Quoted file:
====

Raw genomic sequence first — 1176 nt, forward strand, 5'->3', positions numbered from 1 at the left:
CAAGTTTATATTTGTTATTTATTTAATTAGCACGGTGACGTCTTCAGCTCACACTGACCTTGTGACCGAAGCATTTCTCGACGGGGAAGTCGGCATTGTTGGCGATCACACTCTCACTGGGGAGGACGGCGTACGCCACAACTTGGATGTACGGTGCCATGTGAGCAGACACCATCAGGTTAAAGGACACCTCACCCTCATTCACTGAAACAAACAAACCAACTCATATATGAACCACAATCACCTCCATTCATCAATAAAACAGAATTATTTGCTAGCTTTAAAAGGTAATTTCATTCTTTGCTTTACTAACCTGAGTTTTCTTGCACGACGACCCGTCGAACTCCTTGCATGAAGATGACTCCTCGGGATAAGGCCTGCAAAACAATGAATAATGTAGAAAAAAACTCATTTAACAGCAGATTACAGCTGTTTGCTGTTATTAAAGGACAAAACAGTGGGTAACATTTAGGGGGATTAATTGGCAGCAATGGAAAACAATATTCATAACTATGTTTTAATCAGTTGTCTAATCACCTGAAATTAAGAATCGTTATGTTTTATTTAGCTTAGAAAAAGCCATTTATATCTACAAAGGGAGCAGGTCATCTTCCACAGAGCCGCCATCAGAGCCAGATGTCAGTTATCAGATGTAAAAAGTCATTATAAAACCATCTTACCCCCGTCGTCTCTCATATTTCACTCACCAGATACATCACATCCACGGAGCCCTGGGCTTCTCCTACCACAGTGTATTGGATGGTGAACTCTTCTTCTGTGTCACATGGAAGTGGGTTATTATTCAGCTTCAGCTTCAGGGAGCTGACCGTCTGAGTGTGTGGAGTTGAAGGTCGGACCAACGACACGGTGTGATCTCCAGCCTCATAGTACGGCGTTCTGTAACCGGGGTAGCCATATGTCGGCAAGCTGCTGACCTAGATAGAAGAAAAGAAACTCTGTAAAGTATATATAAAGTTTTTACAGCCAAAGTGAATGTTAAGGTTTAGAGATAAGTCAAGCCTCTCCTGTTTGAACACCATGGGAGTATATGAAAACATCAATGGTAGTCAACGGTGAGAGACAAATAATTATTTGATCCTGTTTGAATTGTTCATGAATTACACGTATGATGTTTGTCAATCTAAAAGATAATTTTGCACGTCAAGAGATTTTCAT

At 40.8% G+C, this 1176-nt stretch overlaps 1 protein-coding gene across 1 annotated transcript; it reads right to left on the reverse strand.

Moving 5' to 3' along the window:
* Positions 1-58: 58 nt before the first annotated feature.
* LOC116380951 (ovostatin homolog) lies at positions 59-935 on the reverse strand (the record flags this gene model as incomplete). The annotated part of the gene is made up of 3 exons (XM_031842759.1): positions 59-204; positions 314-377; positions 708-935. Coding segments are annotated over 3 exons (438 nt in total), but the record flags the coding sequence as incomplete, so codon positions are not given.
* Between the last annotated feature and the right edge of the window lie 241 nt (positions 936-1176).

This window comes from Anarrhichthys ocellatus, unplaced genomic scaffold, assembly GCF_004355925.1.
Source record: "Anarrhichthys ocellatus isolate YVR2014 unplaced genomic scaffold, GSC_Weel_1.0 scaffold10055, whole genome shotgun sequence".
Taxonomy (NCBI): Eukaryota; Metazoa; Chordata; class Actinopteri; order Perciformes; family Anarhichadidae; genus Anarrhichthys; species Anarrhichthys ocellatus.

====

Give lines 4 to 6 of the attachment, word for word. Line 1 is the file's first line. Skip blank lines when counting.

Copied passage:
Moving 5' to 3' along the window:
* Positions 1-58: 58 nt before the first annotated feature.
* LOC116380951 (ovostatin homolog) lies at positions 59-935 on the reverse strand (the record flags this gene model as incomplete). The annotated part of the gene is made up of 3 exons (XM_031842759.1): positions 59-204; positions 314-377; positions 708-935. Coding segments are annotated over 3 exons (438 nt in total), but the record flags the coding sequence as incomplete, so codon positions are not given.